Shimna Integrated College opened in Northern Ireland in 1994, on the first day of the IRA ceasefire. It was a fitting start for a school that was created to bring Catholic and Protestant pupils together.
However, teachers noticed that the local primary schools in County Down remained segregated. They wondered whether a project could be launched that would get primary schools working together, and allow Shimna to share some of its specialist work in languages.
In the autumn term of 2010, Laura O'Hare, a languages teacher at the college, initiated a project called Sharing Languages, Sharing Cultures that would get Protestant and Catholic pupils at 13 different primary schools to work together.
Once a week she picks up Catholic pupils from one primary school and takes them to a Protestant school for a languages lesson, and vice versa the following week. The pupils learn languages such as German and Spanish together, and become aware of foreign cultures while learning about each other's, simply by talking and working together.
A basic technique in language learning is letting pupils talk about themselves in that particular language. They can learn about each other's lives and interests, from what sports they play to when they go to a church or chapel. Children are paired with a peer from a different school and awarded "pupil of the day" if they work well together - an incentive to get to know their partner.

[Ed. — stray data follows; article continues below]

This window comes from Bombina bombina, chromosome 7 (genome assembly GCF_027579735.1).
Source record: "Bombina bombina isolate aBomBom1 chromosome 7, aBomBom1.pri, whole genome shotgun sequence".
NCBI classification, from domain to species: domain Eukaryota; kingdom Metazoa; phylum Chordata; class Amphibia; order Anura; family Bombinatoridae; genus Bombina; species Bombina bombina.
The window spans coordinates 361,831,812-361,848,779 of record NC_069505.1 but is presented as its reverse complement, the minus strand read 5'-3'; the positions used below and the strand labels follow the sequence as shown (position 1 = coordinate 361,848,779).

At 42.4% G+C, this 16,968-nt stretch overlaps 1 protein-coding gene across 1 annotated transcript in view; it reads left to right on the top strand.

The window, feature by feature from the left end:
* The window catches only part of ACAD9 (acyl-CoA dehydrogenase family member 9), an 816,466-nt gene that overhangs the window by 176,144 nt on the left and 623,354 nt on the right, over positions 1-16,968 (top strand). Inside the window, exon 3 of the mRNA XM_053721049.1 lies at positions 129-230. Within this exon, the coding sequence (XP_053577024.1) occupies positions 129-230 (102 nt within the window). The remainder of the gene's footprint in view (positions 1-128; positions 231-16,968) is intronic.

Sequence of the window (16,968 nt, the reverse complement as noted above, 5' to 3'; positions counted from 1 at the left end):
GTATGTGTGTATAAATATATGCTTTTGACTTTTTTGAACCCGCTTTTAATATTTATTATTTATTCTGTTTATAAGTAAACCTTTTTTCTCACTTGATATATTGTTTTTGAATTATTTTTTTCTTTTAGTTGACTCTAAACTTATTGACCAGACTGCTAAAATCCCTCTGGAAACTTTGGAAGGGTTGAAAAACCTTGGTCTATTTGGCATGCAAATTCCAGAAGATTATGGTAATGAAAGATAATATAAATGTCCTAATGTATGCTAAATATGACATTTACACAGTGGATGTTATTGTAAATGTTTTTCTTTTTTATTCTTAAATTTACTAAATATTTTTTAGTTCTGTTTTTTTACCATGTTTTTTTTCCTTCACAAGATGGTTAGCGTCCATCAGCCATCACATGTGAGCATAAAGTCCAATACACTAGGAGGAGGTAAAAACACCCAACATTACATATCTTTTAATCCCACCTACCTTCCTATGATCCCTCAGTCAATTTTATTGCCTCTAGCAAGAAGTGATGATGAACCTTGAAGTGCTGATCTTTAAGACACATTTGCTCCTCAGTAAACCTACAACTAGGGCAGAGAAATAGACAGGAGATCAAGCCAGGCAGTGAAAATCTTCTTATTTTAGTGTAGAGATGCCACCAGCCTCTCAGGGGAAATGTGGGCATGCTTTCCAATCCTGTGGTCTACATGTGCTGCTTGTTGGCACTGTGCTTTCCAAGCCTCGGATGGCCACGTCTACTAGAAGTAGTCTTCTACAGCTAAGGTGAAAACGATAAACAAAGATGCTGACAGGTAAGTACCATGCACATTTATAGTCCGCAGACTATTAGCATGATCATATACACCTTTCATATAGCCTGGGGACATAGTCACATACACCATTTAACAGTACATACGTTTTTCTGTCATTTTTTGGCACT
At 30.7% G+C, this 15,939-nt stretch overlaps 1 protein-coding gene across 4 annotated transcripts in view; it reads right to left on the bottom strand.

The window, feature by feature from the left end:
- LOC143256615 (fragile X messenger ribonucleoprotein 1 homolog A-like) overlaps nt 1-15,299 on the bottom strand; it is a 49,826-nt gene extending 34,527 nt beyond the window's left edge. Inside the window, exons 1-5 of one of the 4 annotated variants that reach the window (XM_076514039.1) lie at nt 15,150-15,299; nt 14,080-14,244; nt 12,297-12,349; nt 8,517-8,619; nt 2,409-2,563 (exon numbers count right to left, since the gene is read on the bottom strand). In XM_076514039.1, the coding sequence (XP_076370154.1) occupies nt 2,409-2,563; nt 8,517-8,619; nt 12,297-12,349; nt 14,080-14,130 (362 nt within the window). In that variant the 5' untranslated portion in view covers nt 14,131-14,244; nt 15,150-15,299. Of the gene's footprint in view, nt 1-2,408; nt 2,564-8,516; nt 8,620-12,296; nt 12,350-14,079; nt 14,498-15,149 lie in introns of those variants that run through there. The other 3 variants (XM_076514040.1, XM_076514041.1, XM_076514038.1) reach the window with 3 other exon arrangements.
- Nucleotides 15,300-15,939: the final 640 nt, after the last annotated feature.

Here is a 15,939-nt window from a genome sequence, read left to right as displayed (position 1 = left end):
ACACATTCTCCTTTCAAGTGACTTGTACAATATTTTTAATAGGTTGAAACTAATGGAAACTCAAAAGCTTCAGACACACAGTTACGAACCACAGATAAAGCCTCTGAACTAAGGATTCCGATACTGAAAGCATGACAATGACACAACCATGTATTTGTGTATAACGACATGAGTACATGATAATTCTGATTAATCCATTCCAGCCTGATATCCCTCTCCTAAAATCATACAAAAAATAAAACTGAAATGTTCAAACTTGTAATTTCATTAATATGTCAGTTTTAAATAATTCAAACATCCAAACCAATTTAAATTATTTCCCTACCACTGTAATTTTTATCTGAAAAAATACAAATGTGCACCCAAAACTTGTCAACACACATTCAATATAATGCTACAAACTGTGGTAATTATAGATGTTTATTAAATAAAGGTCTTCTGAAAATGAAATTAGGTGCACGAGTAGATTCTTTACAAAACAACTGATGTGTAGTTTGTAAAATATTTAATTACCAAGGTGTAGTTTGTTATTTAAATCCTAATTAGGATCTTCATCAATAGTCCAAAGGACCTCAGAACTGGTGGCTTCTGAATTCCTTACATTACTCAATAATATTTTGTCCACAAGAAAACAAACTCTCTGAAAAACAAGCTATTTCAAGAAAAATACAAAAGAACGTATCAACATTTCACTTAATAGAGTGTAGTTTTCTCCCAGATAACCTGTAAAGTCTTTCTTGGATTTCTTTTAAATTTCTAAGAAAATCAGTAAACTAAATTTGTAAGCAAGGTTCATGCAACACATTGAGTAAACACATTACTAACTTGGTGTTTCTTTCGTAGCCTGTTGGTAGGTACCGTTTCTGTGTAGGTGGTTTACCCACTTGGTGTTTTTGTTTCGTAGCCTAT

The pupils also have the occasional art morning together, where they work alongside each other to create patches that feature on murals. The finished murals from the spring term were revealed at a presentation to celebrate the achievements of the project.
Children are also invited to attend language immersion days at a local YMCA centre.
Tips from the scheme
- Teachers make an effort to transport and accommodate students from other schools for an hour or so a week. This allows pupils to make friends and cross paths with cultures they might not encounter at their school.
- The art classes allow children to work towards a larger project, a mural, which is presented and celebrated at the end of term. This gives the children a goal and sense of purpose in class.
Evidence that it works?
The project won the Outstanding Community Project Award at this year's TES Schools Awards, where the judges described it as "humbling and inspirational".
The pupils have praised the project and remarked that it allowed them to make new friends and feel more comfortable when visiting foreign countries. Teachers report they have benefited from having new students in their environment.
Approach: Catholic and Protestant pupils learn languages together
Leader: Laura O'Hare, project co-ordinator and language teacher at the college
Name: Shimna Integrated College
Location: Newcastle, County Down, Northern Ireland
Number of pupils: 540
Age range: 11-18
Intake: The college consists of roughly 40 per cent Catholic students, 40 per cent Protestant, and 20 per cent of other faiths or no religion. Specialises in modern languages and the international dimension.